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Surveillance and The Internet of Things

Editor’s Note: The following guest post comes from Blaine Kelton, a freelance writer from Beverly Hills, California. Blaine is going to share with us his perspectives on how the Internet of Things (IoT) relates to surveillance and security.

We’ve discussed at length some of the benefits of the IoT in cities, industry supply chains, and even the future of automobiles and transportation. Beyond these areas, the IoT is beginning to impact our lives in major ways. However, while some IoT applications make for undeniable benefits, there are other related concepts that have opened up some debate regarding morality and personal privacy. Surveillance, for instance, has become a major concern for a lot of people.

Consider that in the U.S., back in February, chief of intelligence James Clapper openly admitted that the government could use the IoT for “surveillance, monitoring, location tracking” and a few other practices. To some extent. this implies that government agencies can use the IoT to make their populations safer than ever from terror threats, natural disasters, and possibly even ordinary domestic crimes. However, it also raises questions about the “Big Brother”-style monitoring of civilians’ everyday lives, which understandably makes a lot of people uncomfortable.

Feelings toward government involvement in IoT surveillance and monitoring tend to mirror those about the IoT’s implications in these areas in general. That is to say, there are some clear positives that people can relate to, but in some cases it’s these positives that open the door to more worrisome potential uses.

Consider, for instance, the concept of tracking people in their everyday lives. While it may sound intrusive or even creepy, there are several practical uses that can improve family life and put a lot of parents or guardians at ease. One very simple IoT device has given caregivers an easy option for tracking elderly loved ones, simply by fitting a shoe sole with GPS. This means the loved ones’ locations can be tracked automatically, or an alert signal can be sent if and when elderly family members who may suffer from confusion happen to wander away from home or another safe place. The same device can theoretically be used to keep track of young children playing outside. And we’ve also seen “people tracking” used in numerous IoT applications meant for teen drivers to notify parents of whereabouts, driving habits, etc.

Unless you happen to be a teenager striving for more independence, it’s hard to find fault with these kinds of IoT functions. They do fall under the heading of surveillance, but their purposes are to keep some family members safe and others at ease. The trouble is in how the concept of tracking individual people can be exploited in other ways. For one thing, even a device created with good intentions can be hacked if it’s connected to the IoT, which means you may not necessarily be the only one keeping tabs on a loved one.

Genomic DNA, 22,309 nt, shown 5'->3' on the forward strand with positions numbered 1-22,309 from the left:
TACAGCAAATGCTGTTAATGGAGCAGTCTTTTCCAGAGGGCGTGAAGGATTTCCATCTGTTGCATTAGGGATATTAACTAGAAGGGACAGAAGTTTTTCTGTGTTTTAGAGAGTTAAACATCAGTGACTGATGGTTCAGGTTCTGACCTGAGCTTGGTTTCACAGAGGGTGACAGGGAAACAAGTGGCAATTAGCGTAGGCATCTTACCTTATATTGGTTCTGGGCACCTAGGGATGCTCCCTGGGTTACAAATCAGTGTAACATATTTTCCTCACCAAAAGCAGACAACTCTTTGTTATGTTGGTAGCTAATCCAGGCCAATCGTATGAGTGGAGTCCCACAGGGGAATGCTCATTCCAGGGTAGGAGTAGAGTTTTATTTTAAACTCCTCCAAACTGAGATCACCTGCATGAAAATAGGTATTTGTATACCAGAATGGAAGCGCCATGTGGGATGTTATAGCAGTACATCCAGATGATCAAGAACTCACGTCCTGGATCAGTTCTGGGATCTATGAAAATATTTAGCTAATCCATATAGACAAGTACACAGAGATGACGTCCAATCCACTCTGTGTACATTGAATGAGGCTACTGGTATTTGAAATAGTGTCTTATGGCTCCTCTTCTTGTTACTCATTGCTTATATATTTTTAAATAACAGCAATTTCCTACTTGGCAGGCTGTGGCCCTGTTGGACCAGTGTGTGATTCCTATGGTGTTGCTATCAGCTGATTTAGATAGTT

Additionally, many people have concerns about the fact that their basic whereabouts can be monitored pretty much constantly. This is true because of our modern mobile phones, which are always looking for ways to connect to the nearest WiFi. That means they’re sending out pings to routers and devices in your immediate surroundings. These pings are tagged with the phone’s MAC address, which basically means your individual phone is “on the grid,” so to speak. That doesn’t make the information in your phone or your actual identity vulnerable, but it’s enough to make some people uncomfortable with the potential for smartphone surveillance through the IoT.

Aside from the idea of tracking individuals, another major concern that IoT skeptics have with regard to surveillance is that “smart home” systems can be compromised. Think, for instance, of cameras watching your home, which are a part of a lot of modern IoT-integrated home security systems. Keeping an eye on your home can be extremely useful, and that’s another reason that some are warming to the idea of IoT smart homes in general. But if you’re not the only one who’s able to keep an eye on things, a security feature can quickly become troubling. It’s spooky to think about, but a skilled hacker can certainly gain access to home security cameras and wind up watching your every move. Naturally, this is something security providers are well aware of, and they’ve taken steps to make such an occurrence less likely. But with technology, it’s always difficult to be 100 percent certain of digital security.

These examples cover some of the basic concerns that people have as the IoT spreads further into our lives and we rely more and more on connected systems. Looking to the future, others fear a more complete form of manipulation, by which hackers could gain access to all kinds of devices and systems. There are fears about autonomous vehicles being tampered with remotely, or other brands of direct sabotage. These are potential crimes that extend beyond surveillance, however, and will comprise their own branch of the discussion about IoT security.

In the meantime, the surveillance issues tend to be fairly directly tied to some of the clearest IoT benefits. The devices and practices that make the IoT worthwhile are the same ones that open us up to uninvited monitoring or hacking. And aside from practicing due diligence, there may not be much of an option but to take the bad with the good.

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Blaine Kelton

Blaine Kelton is a freelance writer from Beverly Hills, Calif. who covers topics concerning technology, pop culture, and the intersection of the two. When he isn't writing, he likes to go running to justify his cravings for tacos and In & Out. He's still not sure how he feels about iOS 10.

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